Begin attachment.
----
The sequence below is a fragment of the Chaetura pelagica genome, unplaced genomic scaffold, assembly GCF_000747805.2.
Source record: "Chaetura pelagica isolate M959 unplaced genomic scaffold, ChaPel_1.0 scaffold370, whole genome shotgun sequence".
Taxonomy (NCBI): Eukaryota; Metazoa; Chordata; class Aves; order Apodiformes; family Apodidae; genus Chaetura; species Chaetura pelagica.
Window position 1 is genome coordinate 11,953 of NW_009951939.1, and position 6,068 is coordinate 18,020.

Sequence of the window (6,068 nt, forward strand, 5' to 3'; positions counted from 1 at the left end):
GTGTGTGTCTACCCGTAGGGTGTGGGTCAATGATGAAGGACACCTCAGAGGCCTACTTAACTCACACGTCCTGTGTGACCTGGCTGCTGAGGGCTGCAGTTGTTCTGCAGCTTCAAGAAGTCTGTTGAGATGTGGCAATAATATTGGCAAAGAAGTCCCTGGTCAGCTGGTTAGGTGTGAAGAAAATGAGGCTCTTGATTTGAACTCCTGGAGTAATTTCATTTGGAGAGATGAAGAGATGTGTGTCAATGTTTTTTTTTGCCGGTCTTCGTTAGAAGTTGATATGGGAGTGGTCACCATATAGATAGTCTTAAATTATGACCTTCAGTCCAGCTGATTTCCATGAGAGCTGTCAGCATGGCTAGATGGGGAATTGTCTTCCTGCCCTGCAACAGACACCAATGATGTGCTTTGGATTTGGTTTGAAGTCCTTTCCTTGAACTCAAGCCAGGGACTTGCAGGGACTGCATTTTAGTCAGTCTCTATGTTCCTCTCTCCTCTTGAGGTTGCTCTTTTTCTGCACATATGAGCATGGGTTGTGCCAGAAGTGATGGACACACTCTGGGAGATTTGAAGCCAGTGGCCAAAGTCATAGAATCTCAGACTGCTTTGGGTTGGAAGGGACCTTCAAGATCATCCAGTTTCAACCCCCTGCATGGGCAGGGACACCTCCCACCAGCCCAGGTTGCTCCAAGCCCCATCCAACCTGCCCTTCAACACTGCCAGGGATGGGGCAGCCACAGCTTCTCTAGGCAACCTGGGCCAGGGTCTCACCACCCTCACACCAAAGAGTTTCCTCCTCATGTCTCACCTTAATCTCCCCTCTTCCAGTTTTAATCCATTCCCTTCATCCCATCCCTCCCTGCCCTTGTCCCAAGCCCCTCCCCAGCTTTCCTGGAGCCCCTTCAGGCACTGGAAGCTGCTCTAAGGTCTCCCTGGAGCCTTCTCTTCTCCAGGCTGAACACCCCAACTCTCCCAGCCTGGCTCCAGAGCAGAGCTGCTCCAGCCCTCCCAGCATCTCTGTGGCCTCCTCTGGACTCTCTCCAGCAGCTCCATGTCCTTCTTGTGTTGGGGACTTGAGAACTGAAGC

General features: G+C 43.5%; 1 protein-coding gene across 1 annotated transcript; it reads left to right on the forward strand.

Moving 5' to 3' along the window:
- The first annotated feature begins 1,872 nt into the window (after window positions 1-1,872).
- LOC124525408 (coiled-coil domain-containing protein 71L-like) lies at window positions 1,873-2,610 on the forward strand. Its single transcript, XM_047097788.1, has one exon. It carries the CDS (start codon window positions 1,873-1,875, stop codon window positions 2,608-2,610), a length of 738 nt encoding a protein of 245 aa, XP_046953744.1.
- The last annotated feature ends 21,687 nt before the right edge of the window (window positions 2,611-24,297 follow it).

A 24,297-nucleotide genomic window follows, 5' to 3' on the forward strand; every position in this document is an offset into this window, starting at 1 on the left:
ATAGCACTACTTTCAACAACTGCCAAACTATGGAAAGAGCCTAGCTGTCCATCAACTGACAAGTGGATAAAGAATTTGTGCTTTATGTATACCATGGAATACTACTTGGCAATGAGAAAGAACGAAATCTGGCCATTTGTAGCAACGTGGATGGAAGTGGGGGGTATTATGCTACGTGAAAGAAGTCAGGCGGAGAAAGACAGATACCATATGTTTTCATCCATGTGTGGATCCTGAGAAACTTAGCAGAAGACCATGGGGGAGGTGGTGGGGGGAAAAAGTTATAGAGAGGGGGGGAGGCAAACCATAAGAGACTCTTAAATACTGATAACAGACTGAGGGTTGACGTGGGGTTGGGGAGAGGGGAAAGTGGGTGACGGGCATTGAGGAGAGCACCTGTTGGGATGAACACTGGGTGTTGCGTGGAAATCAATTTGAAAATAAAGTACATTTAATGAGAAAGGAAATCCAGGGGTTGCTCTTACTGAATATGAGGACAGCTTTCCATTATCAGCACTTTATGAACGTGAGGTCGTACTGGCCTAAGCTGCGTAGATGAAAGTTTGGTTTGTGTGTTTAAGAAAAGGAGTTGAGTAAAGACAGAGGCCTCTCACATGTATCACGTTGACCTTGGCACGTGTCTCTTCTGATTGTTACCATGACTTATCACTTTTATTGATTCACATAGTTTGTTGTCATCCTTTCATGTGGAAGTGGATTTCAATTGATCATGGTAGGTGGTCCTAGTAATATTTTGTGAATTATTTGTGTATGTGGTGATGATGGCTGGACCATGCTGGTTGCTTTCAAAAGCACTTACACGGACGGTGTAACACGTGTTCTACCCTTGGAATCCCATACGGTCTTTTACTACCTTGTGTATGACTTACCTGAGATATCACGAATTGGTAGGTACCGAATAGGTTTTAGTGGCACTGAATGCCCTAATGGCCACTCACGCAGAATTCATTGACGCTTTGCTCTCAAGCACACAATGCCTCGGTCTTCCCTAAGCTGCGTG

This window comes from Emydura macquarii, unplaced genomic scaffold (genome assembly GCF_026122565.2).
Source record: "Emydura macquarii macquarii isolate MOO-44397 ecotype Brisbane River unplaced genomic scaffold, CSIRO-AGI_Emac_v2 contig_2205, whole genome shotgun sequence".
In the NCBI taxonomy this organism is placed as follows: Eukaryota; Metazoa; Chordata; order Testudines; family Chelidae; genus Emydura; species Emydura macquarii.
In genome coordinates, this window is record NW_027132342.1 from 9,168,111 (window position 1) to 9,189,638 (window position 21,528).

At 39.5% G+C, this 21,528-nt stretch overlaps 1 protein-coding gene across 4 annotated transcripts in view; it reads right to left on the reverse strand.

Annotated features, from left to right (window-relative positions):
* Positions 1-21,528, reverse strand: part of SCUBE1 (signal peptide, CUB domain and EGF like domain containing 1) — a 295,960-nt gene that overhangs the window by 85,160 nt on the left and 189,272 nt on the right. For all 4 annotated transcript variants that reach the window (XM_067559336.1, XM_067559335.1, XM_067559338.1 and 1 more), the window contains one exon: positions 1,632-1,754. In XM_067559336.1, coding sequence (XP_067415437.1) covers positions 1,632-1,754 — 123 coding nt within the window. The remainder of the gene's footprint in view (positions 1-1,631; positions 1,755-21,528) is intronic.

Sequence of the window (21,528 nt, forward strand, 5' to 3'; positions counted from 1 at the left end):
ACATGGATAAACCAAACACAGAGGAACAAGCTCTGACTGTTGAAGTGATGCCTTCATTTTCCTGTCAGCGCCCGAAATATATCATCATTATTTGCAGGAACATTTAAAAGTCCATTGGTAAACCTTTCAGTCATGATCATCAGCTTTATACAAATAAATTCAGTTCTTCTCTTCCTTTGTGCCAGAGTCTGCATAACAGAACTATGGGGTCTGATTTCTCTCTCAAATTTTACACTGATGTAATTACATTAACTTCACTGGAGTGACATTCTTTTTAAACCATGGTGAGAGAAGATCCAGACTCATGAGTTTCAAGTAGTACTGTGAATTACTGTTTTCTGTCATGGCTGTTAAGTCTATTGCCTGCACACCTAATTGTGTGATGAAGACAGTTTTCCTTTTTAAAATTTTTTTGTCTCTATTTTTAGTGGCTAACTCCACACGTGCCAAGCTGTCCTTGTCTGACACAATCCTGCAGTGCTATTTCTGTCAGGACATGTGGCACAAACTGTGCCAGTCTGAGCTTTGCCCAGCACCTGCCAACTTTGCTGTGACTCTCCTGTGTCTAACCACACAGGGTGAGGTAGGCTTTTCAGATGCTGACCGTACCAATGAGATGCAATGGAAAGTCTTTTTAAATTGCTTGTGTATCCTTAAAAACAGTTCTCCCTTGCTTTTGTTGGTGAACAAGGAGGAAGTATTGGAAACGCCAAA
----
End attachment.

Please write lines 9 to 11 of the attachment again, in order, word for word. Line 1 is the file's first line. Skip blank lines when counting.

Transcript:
- The first annotated feature begins 1,872 nt into the window (after window positions 1-1,872).
- LOC124525408 (coiled-coil domain-containing protein 71L-like) lies at window positions 1,873-2,610 on the forward strand. Its single transcript, XM_047097788.1, has one exon. It carries the CDS (start codon window positions 1,873-1,875, stop codon window positions 2,608-2,610), a length of 738 nt encoding a protein of 245 aa, XP_046953744.1.
- The last annotated feature ends 21,687 nt before the right edge of the window (window positions 2,611-24,297 follow it).